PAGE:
For many parents, the advent of the school year brings with it a familiar and difficult dynamic: cycles of interruptions. As mothers, in particular, we learn to be flexible with our plans and structure our days to bend to our kids’ needs. Nonetheless, as Michelle Radford notes in her recent CT interview, the unique challenge of parenting often precipitates a crisis of identity for many women.

When my two kids—born 14 months apart—were young, I felt as if I’d never get ahead in my career because I was too busy changing diapers, waking up in the middle of the night to feed my children, or running to the store for a bottle of baby Motrin. I struggled with the incessant interruptions and spent much of my time relinquishing well-made plans.

Now, however, as my children move into their teens, I’m beginning to recognize that, in those early years, God was teaching me to be openhanded with my hopes in order to serve others. What I thought hindered me from real ministry was, in fact, God’s tool instructing me to be present to the immediate needs around me, and what felt like falling behind in my career was just the character formation that Christ had been looking for. In sum, those early days of parenthood were teaching me to listen to the voice of Jesus.

All of us—mothers, fathers, pastors, teachers, and everyone else—are part of God’s ministry of interrupted plans, his kingdom of “on-the-way.” We see this in Scripture.

Much of the Jesus’ ministry happened on the way to something else. In Mark 6, Jesus finds out that his cousin, John the Baptist, has been beheaded. The apostles gather around to pass on the terrible news. Jesus then tells them that they need to come away and rest a while. However, the crowds catch wind of where they’re going and follow them. When Jesus sees them, he hits the pause button on his plan and takes a detour. The crowds are like sheep without a shepherd, and he cares too much to ignore them. Five loaves and a few fish later, everyone has their fill, and Jesus continues on with his original plan. He goes up to the mountain to pray.

Luke, too, tells a story of interruption. While Jesus is on his way to the home of a synagogue leader, Jairus, to help his dying daughter, a woman in the crowd reaches out in faith to touch him. Jesus feels the power go out from him and stops. “Who touched me?” he asks (Luke 8:45). The woman emerges from the crowd, trembling, and tells him her story. She has been bleeding for 12 years and no one can help her. Jesus listens, names her faith, and blesses her with peace as she goes on her way.

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Meanwhile, Jairus’s daughter dies. They send messengers to tell Jesus not to bother coming after all. It’s too late. It seems that, had Jesus not stopped to meet that woman, Jairus’s daughter might have lived. However, as Luke records the story, Jesus continues on to Jairus’s house and raises the child from the dead. “He took her by the hand and said, ‘My child, get up!’ Her spirit returned, and at once she stood up” (Luke 8:54).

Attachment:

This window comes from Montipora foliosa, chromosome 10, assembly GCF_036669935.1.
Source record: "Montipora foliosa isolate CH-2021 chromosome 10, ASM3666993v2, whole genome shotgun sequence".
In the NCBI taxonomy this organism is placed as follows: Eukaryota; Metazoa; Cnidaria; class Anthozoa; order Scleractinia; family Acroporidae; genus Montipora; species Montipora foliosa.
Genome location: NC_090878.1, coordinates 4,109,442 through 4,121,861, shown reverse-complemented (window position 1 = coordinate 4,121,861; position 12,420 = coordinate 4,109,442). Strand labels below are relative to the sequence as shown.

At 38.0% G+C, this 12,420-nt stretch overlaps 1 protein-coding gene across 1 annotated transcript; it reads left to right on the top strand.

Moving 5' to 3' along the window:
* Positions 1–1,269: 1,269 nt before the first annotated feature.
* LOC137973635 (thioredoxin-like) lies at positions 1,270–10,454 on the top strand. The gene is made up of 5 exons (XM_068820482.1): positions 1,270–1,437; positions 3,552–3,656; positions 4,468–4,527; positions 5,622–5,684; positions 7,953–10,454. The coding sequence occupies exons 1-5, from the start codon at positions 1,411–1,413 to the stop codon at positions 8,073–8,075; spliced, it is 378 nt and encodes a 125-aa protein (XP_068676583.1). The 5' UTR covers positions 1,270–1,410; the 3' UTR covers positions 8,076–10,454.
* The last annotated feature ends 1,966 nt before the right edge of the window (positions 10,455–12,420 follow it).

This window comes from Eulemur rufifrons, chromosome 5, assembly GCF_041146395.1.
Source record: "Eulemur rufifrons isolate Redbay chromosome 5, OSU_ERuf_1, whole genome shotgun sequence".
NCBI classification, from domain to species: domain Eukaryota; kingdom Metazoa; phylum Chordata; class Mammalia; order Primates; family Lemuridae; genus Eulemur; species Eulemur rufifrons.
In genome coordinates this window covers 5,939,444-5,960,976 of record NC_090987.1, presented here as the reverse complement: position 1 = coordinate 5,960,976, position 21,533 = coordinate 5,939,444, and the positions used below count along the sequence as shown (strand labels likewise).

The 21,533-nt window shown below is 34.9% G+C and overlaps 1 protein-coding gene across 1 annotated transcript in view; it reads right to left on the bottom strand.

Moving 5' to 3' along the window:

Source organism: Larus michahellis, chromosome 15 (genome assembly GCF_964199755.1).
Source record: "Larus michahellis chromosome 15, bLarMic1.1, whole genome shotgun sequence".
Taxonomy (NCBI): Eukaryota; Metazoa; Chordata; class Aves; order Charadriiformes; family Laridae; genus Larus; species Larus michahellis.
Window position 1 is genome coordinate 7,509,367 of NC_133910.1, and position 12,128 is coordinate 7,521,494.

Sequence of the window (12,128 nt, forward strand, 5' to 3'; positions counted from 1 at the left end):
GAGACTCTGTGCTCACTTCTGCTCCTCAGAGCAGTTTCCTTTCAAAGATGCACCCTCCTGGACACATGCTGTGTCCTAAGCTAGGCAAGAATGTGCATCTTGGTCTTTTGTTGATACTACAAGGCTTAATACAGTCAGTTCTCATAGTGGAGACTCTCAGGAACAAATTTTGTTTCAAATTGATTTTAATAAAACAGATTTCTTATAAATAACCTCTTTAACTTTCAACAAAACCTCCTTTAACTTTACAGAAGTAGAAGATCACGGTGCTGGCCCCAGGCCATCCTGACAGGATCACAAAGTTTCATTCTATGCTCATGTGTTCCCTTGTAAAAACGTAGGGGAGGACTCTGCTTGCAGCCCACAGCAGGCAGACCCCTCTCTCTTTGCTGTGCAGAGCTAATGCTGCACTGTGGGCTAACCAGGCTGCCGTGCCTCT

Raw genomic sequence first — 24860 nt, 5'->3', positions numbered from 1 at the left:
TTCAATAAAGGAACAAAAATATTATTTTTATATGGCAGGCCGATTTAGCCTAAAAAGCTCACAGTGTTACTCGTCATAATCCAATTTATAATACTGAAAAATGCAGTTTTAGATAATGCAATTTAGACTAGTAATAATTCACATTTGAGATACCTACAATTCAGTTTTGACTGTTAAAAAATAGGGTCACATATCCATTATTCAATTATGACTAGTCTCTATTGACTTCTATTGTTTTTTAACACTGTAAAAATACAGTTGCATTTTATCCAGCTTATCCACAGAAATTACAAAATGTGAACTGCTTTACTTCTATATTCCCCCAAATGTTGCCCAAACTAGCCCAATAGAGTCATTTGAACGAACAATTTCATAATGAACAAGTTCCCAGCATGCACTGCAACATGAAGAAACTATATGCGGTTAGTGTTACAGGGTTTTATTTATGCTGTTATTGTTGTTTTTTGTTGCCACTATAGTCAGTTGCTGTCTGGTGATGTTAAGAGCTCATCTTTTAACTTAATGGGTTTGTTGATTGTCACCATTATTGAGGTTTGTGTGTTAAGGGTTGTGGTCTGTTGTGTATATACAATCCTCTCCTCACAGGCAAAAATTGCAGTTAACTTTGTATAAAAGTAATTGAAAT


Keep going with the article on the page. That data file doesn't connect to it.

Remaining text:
Story after story in the gospels demonstrates that Jesus was willing to change his plans to meet the needs of the moment—to feed the hungry, to heal the sick and the blind, and to befriend the lonely.

As a believer, I’m still learning to emulate Christ’s example. Sometimes I fail to hear the Spirit’s call to interruption, and sometimes I pay heed.

Back in June before school got out for the summer, I was driving home from work—determined to get a few things done at the house before my kids got off the bus—when I noticed a young woman in flannel pajamas on the side of the road. She clung to a tall metal light post and held a cardboard sign requesting help in big red ink. The girl, not more than 20 years old, shook with uncontrollable sobs of a kind I rarely see. As I glanced in my rearview mirror while passing her, I saw the agonizing look on her face and decided to throw my to-do list to the wind.

After I pulled over in a nearby parking lot, I persuaded her to sit down on some restaurant steps to catch her breath while I ducked into the café for napkins. After I sat beside her, she shared her story: She was having an unexpected panic attack. She lived in a tent nearby and was scared. I told her about some of the panic attacks I’ve had. I told her about my life, what I’d done that day, and how I was planting a garden. While I talked, her breathing calmed down. She wiped the dusty tearstains off her glasses and bit her bottom lip.

When I saw first saw her on the side of the road, my mother’s heart demanded that I stop. It was the same mother’s heart that used to wake at night to feed my babies, the heart that had to cancel plans with friends because of a sick child, the heart that used to wonder if I’d ever get to do “real” ministry again. But in that moment of coming alongside the homeless girl, I was reminded again that ministry happens in the small, quotidian moments and that God’s kingdom occurs “on-the-way.”

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“We want life to have meaning, we want fulfillment, healing and even ecstasy,” writes Kathleen Norris in The Quotidian Mysteries, “but the human paradox is that we find these things by starting where we are, not where we wish we were. We must look for blessings to come from unlikely places, out of Galilee, as it were, and not in spectacular events, such as the coming of a comet.”

As we learn to “start where we are,” as Norris says, the more we notice and heed the quiet promptings of God’s Spirit. We serve the One who was always willing to stop and take a detour for the one person who needed help.

Tina Osterhouse lives with her husband and two children on Lake Joy in Carnation, Washington. She writes on faith, culture, and hope at You can find her on Facebook and Twitter at @TinaOsterhouse.